(district school), an advanced elementary school; the second level of education in 19th-century Russia after the prikhodskoe uchilishche (parish school).
According to the Statute of 1804, which dealt with educational institutions, uezdnye uchilishcha were established in guberniia (province) and uezd (district) centers to prepare pupils “of any social status” for admittance to the Gymnasium. The two-year course included religion, biblical history, the study of the book The Duties of a Man and a Citizen, Russian grammar and the grammar of the pupil’s native language, penmanship, Russian and world geography, and Russian and world history. Other subjects studied were arithmetic, elementary geometry, physics, natural history, and drawing.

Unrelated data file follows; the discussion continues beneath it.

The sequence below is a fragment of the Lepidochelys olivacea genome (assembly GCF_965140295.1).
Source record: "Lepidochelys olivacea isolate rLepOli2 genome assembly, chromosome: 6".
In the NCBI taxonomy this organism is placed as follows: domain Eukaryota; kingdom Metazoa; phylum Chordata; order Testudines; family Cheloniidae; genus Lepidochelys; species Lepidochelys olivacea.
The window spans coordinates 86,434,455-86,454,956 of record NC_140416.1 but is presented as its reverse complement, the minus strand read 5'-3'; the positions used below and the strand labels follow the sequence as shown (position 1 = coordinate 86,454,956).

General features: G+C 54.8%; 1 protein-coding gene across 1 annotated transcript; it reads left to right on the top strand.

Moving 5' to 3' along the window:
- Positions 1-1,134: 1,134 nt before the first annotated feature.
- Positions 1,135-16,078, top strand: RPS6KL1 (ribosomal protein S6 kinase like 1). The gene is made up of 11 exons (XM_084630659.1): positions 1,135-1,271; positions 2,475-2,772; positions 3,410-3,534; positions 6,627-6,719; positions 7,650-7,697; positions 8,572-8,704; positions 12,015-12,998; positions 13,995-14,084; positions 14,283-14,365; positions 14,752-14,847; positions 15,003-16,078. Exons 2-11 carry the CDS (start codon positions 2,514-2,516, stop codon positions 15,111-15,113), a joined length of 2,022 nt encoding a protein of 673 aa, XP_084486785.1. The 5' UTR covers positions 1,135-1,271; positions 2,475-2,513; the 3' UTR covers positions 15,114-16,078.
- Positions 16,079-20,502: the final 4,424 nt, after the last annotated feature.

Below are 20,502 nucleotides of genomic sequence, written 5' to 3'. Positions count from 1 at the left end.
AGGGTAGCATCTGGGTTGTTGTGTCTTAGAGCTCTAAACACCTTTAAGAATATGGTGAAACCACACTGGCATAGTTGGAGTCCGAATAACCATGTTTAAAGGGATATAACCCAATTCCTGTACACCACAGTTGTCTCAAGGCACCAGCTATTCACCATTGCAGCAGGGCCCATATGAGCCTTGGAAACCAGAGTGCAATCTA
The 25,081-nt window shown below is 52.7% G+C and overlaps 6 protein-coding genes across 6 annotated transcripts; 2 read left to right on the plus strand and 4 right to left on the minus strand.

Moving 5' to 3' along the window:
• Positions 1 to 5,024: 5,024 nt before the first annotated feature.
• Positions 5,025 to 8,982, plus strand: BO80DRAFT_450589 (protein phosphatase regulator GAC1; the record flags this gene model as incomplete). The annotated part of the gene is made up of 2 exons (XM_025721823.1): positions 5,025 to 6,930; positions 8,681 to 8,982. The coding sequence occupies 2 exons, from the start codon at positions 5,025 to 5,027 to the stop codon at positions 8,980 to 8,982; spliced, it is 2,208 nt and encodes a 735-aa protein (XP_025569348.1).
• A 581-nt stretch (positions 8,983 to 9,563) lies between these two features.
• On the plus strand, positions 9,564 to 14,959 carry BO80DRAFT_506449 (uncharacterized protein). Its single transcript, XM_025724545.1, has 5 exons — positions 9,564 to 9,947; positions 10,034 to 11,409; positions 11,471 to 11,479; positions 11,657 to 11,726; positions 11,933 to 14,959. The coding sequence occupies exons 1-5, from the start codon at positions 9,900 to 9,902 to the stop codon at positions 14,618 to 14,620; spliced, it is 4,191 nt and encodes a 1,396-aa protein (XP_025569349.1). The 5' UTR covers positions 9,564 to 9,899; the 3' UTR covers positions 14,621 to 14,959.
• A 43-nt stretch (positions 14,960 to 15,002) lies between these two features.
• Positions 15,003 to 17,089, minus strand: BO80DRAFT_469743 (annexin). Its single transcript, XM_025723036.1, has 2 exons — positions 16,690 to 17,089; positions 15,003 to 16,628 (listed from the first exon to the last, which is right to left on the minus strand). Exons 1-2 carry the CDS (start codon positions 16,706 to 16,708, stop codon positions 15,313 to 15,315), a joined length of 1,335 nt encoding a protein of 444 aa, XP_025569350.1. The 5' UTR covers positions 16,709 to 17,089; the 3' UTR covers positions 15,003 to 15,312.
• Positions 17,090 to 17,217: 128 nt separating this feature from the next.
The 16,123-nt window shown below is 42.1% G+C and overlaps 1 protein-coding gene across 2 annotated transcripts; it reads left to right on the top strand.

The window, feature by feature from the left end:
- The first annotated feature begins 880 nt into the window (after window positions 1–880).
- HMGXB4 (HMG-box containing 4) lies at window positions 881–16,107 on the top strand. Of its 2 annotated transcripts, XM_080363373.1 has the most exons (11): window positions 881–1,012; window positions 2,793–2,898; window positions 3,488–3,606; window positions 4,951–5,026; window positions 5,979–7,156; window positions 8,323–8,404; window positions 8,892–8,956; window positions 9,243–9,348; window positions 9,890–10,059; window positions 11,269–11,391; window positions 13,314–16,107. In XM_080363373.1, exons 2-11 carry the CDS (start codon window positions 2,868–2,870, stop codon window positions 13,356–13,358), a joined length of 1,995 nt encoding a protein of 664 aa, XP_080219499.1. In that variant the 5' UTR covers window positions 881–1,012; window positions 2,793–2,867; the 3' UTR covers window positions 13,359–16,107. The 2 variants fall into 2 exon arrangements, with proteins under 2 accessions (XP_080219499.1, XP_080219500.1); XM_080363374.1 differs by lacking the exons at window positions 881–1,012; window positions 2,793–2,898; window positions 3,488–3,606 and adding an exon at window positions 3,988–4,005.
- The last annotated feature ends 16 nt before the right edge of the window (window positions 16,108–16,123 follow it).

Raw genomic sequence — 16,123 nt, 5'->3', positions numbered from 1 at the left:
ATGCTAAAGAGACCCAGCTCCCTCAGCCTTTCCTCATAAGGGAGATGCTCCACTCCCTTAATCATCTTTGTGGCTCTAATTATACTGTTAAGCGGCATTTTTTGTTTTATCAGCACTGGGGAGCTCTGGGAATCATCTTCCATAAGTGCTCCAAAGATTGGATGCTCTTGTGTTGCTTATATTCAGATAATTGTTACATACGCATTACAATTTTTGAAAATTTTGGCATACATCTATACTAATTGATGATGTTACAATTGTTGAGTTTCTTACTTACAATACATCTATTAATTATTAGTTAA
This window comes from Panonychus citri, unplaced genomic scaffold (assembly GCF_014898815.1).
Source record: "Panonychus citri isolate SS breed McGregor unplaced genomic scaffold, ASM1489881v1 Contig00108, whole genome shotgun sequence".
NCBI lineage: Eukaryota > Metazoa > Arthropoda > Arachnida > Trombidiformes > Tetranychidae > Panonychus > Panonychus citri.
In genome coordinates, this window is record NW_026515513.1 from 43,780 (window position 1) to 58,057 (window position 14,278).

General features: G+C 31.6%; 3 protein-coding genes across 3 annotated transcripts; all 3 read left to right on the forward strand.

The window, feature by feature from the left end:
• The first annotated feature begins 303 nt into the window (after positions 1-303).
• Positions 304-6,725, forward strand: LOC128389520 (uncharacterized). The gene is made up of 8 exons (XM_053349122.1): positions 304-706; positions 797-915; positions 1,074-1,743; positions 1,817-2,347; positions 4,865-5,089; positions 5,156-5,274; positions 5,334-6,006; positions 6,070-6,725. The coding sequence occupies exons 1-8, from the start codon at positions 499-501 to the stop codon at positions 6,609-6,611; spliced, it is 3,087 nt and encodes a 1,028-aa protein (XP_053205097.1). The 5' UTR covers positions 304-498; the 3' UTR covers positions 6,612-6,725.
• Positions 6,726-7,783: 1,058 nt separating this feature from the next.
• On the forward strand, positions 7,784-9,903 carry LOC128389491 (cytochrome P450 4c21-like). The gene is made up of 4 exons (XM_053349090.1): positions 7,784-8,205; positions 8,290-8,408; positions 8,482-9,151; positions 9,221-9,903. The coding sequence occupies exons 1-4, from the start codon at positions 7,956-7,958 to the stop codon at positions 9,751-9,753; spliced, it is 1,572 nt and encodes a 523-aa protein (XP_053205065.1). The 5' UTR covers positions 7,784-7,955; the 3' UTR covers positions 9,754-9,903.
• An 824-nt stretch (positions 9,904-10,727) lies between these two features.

The Statute of 1828 ended the connection of the uezdnoe uchilishche with the Gymnasium. Three-year district schools, intended mainly for the children of merchants and of middle-class urban dwellers, were instituted. They taught religion, biblical and church history, the Russian language, arithmetic, geometry (including solid geometry without proofs), geography, Russian and world history, penmanship, sketching, and drafting.
With the permission of the Ministry of Public Education, “special supplementary courses” could be introduced in the uezdnyeuchilishcha; these courses provided an elementary vocational education. Although plans were made to establish an uezdnoeuchilishche in every district center, only about 500 of the schools were established. In 1872 the uezdnye uchilishcha became gorodskie uchilishcha (urban schools).